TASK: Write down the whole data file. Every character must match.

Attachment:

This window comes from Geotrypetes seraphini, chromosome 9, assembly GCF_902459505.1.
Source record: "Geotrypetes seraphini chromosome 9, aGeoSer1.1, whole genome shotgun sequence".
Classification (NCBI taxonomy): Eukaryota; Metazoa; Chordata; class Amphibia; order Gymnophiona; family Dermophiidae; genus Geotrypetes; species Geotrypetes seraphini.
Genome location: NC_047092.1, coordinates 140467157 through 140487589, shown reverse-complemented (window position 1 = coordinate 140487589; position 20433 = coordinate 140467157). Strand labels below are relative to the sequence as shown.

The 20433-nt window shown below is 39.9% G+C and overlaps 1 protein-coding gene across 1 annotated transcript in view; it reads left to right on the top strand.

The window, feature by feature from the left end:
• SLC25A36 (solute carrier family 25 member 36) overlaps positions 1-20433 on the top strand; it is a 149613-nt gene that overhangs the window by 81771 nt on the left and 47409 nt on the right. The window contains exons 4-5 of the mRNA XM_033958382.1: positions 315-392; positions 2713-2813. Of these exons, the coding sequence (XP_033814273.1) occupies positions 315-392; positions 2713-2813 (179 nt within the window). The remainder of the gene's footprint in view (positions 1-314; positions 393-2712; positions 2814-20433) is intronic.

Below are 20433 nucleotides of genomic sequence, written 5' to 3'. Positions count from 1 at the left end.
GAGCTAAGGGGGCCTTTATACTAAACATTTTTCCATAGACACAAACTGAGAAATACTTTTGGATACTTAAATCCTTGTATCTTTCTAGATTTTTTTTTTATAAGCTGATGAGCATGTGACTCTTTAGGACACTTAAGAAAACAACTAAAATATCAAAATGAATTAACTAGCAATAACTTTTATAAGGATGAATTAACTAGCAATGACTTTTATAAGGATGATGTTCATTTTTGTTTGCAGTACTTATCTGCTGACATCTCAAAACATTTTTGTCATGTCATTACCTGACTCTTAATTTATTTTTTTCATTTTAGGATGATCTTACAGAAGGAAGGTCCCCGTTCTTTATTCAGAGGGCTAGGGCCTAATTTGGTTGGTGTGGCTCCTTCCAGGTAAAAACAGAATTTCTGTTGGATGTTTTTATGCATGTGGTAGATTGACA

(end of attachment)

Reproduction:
This window comes from Geotrypetes seraphini, chromosome 9, assembly GCF_902459505.1.
Source record: "Geotrypetes seraphini chromosome 9, aGeoSer1.1, whole genome shotgun sequence".
Classification (NCBI taxonomy): Eukaryota; Metazoa; Chordata; class Amphibia; order Gymnophiona; family Dermophiidae; genus Geotrypetes; species Geotrypetes seraphini.
Genome location: NC_047092.1, coordinates 140467157 through 140487589, shown reverse-complemented (window position 1 = coordinate 140487589; position 20433 = coordinate 140467157). Strand labels below are relative to the sequence as shown.

The 20433-nt window shown below is 39.9% G+C and overlaps 1 protein-coding gene across 1 annotated transcript in view; it reads left to right on the top strand.

The window, feature by feature from the left end:
• SLC25A36 (solute carrier family 25 member 36) overlaps positions 1-20433 on the top strand; it is a 149613-nt gene that overhangs the window by 81771 nt on the left and 47409 nt on the right. The window contains exons 4-5 of the mRNA XM_033958382.1: positions 315-392; positions 2713-2813. Of these exons, the coding sequence (XP_033814273.1) occupies positions 315-392; positions 2713-2813 (179 nt within the window). The remainder of the gene's footprint in view (positions 1-314; positions 393-2712; positions 2814-20433) is intronic.

Below are 20433 nucleotides of genomic sequence, written 5' to 3'. Positions count from 1 at the left end.
GAGCTAAGGGGGCCTTTATACTAAACATTTTTCCATAGACACAAACTGAGAAATACTTTTGGATACTTAAATCCTTGTATCTTTCTAGATTTTTTTTTTATAAGCTGATGAGCATGTGACTCTTTAGGACACTTAAGAAAACAACTAAAATATCAAAATGAATTAACTAGCAATAACTTTTATAAGGATGAATTAACTAGCAATGACTTTTATAAGGATGATGTTCATTTTTGTTTGCAGTACTTATCTGCTGACATCTCAAAACATTTTTGTCATGTCATTACCTGACTCTTAATTTATTTTTTTCATTTTAGGATGATCTTACAGAAGGAAGGTCCCCGTTCTTTATTCAGAGGGCTAGGGCCTAATTTGGTTGGTGTGGCTCCTTCCAGGTAAAAACAGAATTTCTGTTGGATGTTTTTATGCATGTGGTAGATTGACA